Haworthia cooperi

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Haworthia cooperi
1 Haworthia cooperi - Kirstenbosch.jpg
The type variety, Haworthia cooperi var. cooperi
Scientific classification edit
Kingdom: Plantae
Clade: Angiosperms
Clade: Monocots
Order: Asparagales
Family: Asphodelaceae
Subfamily: Asphodeloideae
Genus: Haworthia
Species: H. cooperi
Binomial name
Haworthia cooperi
(Baker.)

Haworthia cooperi is a diverse and varied species of the genus Haworthia in the family Asphodelaceae, endemic to the Eastern Cape Province in South Africa.

Description[edit]

Plants grow in clumps of small rosettes of tiny, fleshy, light green leaves. As one of the soft green group of Haworthias it is frequently confused with its relatives (e.g. Haworthia cymbiformis, Haworthia mucronata and Haworthia marumiana).

A distinctive feature is the slight bristley "awn" on the margins of the leaves of most varieties. In some, the leaves terminate in a long bristle or thread. Its leaves are not recurved like the "retuse" Haworthias (e.g. Haworthia mirabilis or Haworthia retusa).

Another feature is that the leaves have transparent streaks around their tips. With some varieties, the entire leaf tip is transparent. In the wild, the sun is very bright, and the plant grows mostly buried by sand with only these transparent tips above the ground.

Distribution[edit]

The natural range of this species is in the Eastern Cape Province, South Africa. Here it occurs roughly between Port Elizabeth and East London in the east. This range closely matches that of its relative, Haworthia cymbiformis, and the two species interact, with H.cymbiformis growing on the cliffs, and H.cooperi growing on the lowland plains. At certain points, the two species merge.[1]

This is a summer rainfall region.

This is also a highly variable species, with several different varieties.[2][3][4]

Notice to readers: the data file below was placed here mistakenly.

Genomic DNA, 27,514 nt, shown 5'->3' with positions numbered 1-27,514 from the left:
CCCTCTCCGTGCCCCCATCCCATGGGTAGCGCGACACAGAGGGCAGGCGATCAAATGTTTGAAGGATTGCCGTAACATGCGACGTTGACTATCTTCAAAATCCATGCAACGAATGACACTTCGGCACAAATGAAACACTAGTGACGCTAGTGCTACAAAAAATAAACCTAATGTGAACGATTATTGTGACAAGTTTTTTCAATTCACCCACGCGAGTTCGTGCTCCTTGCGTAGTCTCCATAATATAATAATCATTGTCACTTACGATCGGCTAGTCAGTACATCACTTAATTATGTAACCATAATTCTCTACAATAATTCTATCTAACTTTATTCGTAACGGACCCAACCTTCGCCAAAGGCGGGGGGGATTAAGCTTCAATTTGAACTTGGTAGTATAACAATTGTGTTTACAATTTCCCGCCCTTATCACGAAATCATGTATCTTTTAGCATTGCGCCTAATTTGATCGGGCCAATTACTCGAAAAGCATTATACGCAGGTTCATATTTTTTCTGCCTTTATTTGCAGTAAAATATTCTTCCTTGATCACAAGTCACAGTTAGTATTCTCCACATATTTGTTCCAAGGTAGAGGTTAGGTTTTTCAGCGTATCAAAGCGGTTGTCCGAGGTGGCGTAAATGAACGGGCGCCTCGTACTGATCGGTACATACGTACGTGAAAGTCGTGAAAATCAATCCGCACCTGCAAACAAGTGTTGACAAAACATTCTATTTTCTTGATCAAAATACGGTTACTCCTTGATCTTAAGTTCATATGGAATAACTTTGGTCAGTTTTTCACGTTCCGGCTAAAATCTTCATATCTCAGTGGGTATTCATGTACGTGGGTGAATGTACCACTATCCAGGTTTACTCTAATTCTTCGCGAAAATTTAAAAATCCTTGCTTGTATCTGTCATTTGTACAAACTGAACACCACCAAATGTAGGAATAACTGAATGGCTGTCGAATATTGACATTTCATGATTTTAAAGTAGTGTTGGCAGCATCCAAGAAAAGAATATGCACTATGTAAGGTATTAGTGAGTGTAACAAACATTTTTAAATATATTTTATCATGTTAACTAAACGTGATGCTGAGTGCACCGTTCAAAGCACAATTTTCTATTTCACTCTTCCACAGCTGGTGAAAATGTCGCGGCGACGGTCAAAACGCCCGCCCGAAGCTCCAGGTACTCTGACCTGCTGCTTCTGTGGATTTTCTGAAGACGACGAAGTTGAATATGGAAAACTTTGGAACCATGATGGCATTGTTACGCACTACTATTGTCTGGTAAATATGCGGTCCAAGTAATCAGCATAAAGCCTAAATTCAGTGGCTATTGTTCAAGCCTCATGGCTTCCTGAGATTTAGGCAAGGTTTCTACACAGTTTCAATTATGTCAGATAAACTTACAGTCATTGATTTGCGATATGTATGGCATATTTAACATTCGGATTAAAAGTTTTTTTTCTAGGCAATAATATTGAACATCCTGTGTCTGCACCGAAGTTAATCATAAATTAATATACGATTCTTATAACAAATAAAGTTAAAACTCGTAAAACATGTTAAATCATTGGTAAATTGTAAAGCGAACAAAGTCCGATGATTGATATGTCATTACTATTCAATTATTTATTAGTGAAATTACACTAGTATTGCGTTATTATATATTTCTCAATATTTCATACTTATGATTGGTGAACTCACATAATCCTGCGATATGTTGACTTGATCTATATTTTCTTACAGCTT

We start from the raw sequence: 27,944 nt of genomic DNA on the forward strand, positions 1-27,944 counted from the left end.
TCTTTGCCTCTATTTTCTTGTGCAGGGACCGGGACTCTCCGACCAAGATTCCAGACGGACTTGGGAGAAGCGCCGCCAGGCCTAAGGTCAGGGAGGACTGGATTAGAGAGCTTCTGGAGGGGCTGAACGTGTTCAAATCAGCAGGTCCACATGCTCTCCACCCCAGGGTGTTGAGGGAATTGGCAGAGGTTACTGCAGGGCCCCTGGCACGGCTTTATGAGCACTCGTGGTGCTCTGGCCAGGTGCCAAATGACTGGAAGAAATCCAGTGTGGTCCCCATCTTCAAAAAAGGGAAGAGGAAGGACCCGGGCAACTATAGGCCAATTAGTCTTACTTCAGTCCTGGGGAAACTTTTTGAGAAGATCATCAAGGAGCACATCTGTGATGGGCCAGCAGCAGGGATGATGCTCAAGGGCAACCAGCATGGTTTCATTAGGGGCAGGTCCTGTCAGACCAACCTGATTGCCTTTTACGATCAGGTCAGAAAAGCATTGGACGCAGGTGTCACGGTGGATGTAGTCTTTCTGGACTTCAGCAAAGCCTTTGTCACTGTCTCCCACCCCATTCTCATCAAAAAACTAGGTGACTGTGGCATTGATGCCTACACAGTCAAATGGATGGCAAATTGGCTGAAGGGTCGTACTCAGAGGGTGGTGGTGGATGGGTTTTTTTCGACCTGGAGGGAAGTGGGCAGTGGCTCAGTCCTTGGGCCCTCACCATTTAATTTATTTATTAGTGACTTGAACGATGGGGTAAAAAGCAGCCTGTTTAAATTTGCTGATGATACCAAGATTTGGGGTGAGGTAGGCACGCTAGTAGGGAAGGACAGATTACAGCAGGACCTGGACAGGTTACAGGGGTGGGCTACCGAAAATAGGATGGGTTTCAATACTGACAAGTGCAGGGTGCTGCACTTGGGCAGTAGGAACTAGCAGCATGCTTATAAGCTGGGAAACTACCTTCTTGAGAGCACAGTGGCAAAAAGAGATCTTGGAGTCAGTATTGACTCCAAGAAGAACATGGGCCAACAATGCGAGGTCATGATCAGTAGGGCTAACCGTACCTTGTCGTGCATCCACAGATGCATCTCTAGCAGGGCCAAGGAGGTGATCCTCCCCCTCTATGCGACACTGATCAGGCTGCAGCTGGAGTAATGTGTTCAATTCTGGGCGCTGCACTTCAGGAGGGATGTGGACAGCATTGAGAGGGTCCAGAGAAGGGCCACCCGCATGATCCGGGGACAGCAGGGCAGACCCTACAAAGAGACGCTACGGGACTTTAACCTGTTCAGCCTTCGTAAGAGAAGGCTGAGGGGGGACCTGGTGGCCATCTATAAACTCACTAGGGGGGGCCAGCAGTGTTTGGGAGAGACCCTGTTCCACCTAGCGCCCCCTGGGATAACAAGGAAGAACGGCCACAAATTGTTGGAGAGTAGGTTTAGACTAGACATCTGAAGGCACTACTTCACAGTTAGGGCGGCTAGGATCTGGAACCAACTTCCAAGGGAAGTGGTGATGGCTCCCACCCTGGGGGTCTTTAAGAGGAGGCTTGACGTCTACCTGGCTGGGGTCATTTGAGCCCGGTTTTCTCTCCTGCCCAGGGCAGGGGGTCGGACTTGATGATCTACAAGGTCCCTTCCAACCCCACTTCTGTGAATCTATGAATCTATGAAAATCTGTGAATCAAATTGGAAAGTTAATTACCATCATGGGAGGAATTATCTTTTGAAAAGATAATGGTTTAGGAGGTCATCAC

Varieties[edit]

This diverse species has a large number of varieties:[5]

  • H. cooperi var. cooperi - the type variety
  • H. cooperi var. dielsiana (Poelln.) M.B.Bayer - common in cultivation, with short blue-green stumpy leaves, with no bristles or leaf-awns and completely rounded leaf-ends
  • H. cooperi var. doldii M.B.Bayer - with thin, slender, bristled leaves
  • H. cooperi var. gordoniana (Poelln.) M.B.Bayer
  • H. cooperi var. gracilis (Poelln.) M.B.Bayer
  • H. cooperi var. isabellae (Poelln.) M.B.Bayer
  • H. cooperi var. leightonii (G.G.Sm.) M.B.Bayer - a highly proliferous eastern-most variety (reddish in sun)
  • H. cooperi var. picturata (M.B.Bayer) M.B.Bayer
  • H. cooperi var. pilifera (Baker) M.B.Bayer - the most common and widespread variety, with short, stumpy, blue-green leaves, with less pronounced bristles
  • H. cooperi var. tenera (Poelln.) M.B.Bayer
  • H. cooperi var. truncata (H.Jacobsen) M.B.Bayer
  • H. cooperi var. venusta (C.L.Scott) M.B.Bayer - with fat, compact, furry leaves (blue-green; purplish pink in sun)
  • H. cooperi var. viridis (M.B.Bayer) M.B.Bayer

References[edit]

  1. ^ http://haworthiaupdates.org/volume-4-chapter-1-that-squadron-of-haworthias-from-albertinia-eastwards/
  2. ^ Haworthia cooperi varieties - information page
  3. ^ http://haworthiaupdates.org/volume-1-chapter-4-haworthia-cooperi-and-haworthia-bolusii-var-blackbeardiana/
  4. ^ Haworthia cooperi on SANBI Redlist
  5. ^ "Search term=Haworthia cooperi". World Checklist of Selected Plant Families. the Royal Botanic Gardens, Kew. Retrieved 22 February 2018.